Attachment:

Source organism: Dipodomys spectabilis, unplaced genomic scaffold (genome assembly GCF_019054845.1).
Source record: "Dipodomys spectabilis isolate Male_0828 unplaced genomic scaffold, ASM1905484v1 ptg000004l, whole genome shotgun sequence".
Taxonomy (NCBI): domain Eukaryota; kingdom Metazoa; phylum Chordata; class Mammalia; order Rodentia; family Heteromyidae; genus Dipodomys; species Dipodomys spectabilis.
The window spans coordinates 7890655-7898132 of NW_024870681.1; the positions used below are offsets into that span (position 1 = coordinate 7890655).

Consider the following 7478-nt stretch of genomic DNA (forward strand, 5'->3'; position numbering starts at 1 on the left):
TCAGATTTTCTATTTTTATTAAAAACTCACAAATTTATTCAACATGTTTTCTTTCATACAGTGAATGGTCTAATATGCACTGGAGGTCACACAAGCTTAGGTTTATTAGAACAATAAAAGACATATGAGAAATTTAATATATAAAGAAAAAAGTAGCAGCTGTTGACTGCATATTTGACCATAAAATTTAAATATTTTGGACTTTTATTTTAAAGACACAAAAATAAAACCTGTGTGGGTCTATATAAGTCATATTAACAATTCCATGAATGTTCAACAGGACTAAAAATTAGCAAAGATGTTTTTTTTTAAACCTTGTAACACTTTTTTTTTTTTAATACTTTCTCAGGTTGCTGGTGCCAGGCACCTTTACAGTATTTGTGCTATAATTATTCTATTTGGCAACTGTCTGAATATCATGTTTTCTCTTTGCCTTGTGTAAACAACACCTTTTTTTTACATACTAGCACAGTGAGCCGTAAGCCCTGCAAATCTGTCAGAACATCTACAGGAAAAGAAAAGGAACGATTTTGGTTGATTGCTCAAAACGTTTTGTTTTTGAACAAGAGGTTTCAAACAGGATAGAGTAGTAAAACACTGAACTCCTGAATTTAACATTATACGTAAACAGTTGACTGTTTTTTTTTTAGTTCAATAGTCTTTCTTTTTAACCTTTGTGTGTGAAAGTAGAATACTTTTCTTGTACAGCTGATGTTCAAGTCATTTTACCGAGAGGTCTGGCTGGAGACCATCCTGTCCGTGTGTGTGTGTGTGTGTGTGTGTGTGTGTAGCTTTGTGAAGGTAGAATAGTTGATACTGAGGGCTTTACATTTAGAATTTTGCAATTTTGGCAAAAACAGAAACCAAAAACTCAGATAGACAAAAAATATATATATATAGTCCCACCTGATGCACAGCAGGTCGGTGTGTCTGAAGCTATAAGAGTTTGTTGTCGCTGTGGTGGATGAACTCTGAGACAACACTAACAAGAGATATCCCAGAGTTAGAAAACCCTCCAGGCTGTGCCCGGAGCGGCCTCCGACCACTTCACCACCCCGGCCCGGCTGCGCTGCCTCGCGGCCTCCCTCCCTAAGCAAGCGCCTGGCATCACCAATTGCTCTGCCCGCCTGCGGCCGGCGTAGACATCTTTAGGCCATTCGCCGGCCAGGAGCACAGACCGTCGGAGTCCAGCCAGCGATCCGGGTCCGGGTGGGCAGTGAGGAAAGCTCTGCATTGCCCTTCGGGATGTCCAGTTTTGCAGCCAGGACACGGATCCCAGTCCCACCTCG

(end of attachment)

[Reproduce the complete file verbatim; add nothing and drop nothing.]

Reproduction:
Source organism: Dipodomys spectabilis, unplaced genomic scaffold (genome assembly GCF_019054845.1).
Source record: "Dipodomys spectabilis isolate Male_0828 unplaced genomic scaffold, ASM1905484v1 ptg000004l, whole genome shotgun sequence".
Taxonomy (NCBI): domain Eukaryota; kingdom Metazoa; phylum Chordata; class Mammalia; order Rodentia; family Heteromyidae; genus Dipodomys; species Dipodomys spectabilis.
The window spans coordinates 7890655-7898132 of NW_024870681.1; the positions used below are offsets into that span (position 1 = coordinate 7890655).

Consider the following 7478-nt stretch of genomic DNA (forward strand, 5'->3'; position numbering starts at 1 on the left):
TCAGATTTTCTATTTTTATTAAAAACTCACAAATTTATTCAACATGTTTTCTTTCATACAGTGAATGGTCTAATATGCACTGGAGGTCACACAAGCTTAGGTTTATTAGAACAATAAAAGACATATGAGAAATTTAATATATAAAGAAAAAAGTAGCAGCTGTTGACTGCATATTTGACCATAAAATTTAAATATTTTGGACTTTTATTTTAAAGACACAAAAATAAAACCTGTGTGGGTCTATATAAGTCATATTAACAATTCCATGAATGTTCAACAGGACTAAAAATTAGCAAAGATGTTTTTTTTTAAACCTTGTAACACTTTTTTTTTTTTAATACTTTCTCAGGTTGCTGGTGCCAGGCACCTTTACAGTATTTGTGCTATAATTATTCTATTTGGCAACTGTCTGAATATCATGTTTTCTCTTTGCCTTGTGTAAACAACACCTTTTTTTTACATACTAGCACAGTGAGCCGTAAGCCCTGCAAATCTGTCAGAACATCTACAGGAAAAGAAAAGGAACGATTTTGGTTGATTGCTCAAAACGTTTTGTTTTTGAACAAGAGGTTTCAAACAGGATAGAGTAGTAAAACACTGAACTCCTGAATTTAACATTATACGTAAACAGTTGACTGTTTTTTTTTTAGTTCAATAGTCTTTCTTTTTAACCTTTGTGTGTGAAAGTAGAATACTTTTCTTGTACAGCTGATGTTCAAGTCATTTTACCGAGAGGTCTGGCTGGAGACCATCCTGTCCGTGTGTGTGTGTGTGTGTGTGTGTGTGTGTAGCTTTGTGAAGGTAGAATAGTTGATACTGAGGGCTTTACATTTAGAATTTTGCAATTTTGGCAAAAACAGAAACCAAAAACTCAGATAGACAAAAAATATATATATATAGTCCCACCTGATGCACAGCAGGTCGGTGTGTCTGAAGCTATAAGAGTTTGTTGTCGCTGTGGTGGATGAACTCTGAGACAACACTAACAAGAGATATCCCAGAGTTAGAAAACCCTCCAGGCTGTGCCCGGAGCGGCCTCCGACCACTTCACCACCCCGGCCCGGCTGCGCTGCCTCGCGGCCTCCCTCCCTAAGCAAGCGCCTGGCATCACCAATTGCTCTGCCCGCCTGCGGCCGGCGTAGACATCTTTAGGCCATTCGCCGGCCAGGAGCACAGACCGTCGGAGTCCAGCCAGCGATCCGGGTCCGGGTGGGCAGTGAGGAAAGCTCTGCATTGCCCTTCGGGATGTCCAGTTTTGCAGCCAGGACACGGATCCCAGTCCCACCTCG